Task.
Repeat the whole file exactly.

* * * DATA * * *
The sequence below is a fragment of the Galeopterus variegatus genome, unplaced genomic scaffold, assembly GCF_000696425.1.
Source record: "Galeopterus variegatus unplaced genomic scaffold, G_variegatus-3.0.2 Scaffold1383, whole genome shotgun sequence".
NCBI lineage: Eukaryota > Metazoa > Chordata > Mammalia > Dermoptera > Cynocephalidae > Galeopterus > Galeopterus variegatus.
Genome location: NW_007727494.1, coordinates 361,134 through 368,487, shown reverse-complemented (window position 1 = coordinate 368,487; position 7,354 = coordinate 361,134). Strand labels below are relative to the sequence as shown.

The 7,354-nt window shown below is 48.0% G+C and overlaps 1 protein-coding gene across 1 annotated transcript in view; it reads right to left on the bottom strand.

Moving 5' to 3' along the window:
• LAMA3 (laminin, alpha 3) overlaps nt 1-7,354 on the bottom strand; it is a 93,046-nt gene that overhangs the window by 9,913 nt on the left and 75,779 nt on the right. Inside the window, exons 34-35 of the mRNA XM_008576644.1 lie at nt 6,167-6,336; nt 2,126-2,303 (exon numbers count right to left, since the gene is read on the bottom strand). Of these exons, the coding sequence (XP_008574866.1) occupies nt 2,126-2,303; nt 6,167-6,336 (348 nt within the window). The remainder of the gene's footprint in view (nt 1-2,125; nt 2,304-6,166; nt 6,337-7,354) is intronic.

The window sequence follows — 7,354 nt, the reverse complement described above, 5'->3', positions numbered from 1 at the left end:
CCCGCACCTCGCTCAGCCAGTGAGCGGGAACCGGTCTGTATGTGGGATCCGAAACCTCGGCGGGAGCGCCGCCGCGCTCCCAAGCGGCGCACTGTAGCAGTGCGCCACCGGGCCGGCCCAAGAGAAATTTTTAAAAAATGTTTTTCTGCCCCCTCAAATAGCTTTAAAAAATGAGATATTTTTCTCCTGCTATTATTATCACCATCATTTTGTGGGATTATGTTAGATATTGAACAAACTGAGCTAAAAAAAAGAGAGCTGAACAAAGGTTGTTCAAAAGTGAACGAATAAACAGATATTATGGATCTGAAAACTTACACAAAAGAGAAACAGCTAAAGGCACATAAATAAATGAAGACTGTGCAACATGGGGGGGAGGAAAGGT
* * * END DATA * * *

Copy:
The sequence below is a fragment of the Galeopterus variegatus genome, unplaced genomic scaffold, assembly GCF_000696425.1.
Source record: "Galeopterus variegatus unplaced genomic scaffold, G_variegatus-3.0.2 Scaffold1383, whole genome shotgun sequence".
NCBI lineage: Eukaryota > Metazoa > Chordata > Mammalia > Dermoptera > Cynocephalidae > Galeopterus > Galeopterus variegatus.
Genome location: NW_007727494.1, coordinates 361,134 through 368,487, shown reverse-complemented (window position 1 = coordinate 368,487; position 7,354 = coordinate 361,134). Strand labels below are relative to the sequence as shown.

The 7,354-nt window shown below is 48.0% G+C and overlaps 1 protein-coding gene across 1 annotated transcript in view; it reads right to left on the bottom strand.

Moving 5' to 3' along the window:
• LAMA3 (laminin, alpha 3) overlaps nt 1-7,354 on the bottom strand; it is a 93,046-nt gene that overhangs the window by 9,913 nt on the left and 75,779 nt on the right. Inside the window, exons 34-35 of the mRNA XM_008576644.1 lie at nt 6,167-6,336; nt 2,126-2,303 (exon numbers count right to left, since the gene is read on the bottom strand). Of these exons, the coding sequence (XP_008574866.1) occupies nt 2,126-2,303; nt 6,167-6,336 (348 nt within the window). The remainder of the gene's footprint in view (nt 1-2,125; nt 2,304-6,166; nt 6,337-7,354) is intronic.

The window sequence follows — 7,354 nt, the reverse complement described above, 5'->3', positions numbered from 1 at the left end:
CCCGCACCTCGCTCAGCCAGTGAGCGGGAACCGGTCTGTATGTGGGATCCGAAACCTCGGCGGGAGCGCCGCCGCGCTCCCAAGCGGCGCACTGTAGCAGTGCGCCACCGGGCCGGCCCAAGAGAAATTTTTAAAAAATGTTTTTCTGCCCCCTCAAATAGCTTTAAAAAATGAGATATTTTTCTCCTGCTATTATTATCACCATCATTTTGTGGGATTATGTTAGATATTGAACAAACTGAGCTAAAAAAAAGAGAGCTGAACAAAGGTTGTTCAAAAGTGAACGAATAAACAGATATTATGGATCTGAAAACTTACACAAAAGAGAAACAGCTAAAGGCACATAAATAAATGAAGACTGTGCAACATGGGGGGGAGGAAAGGT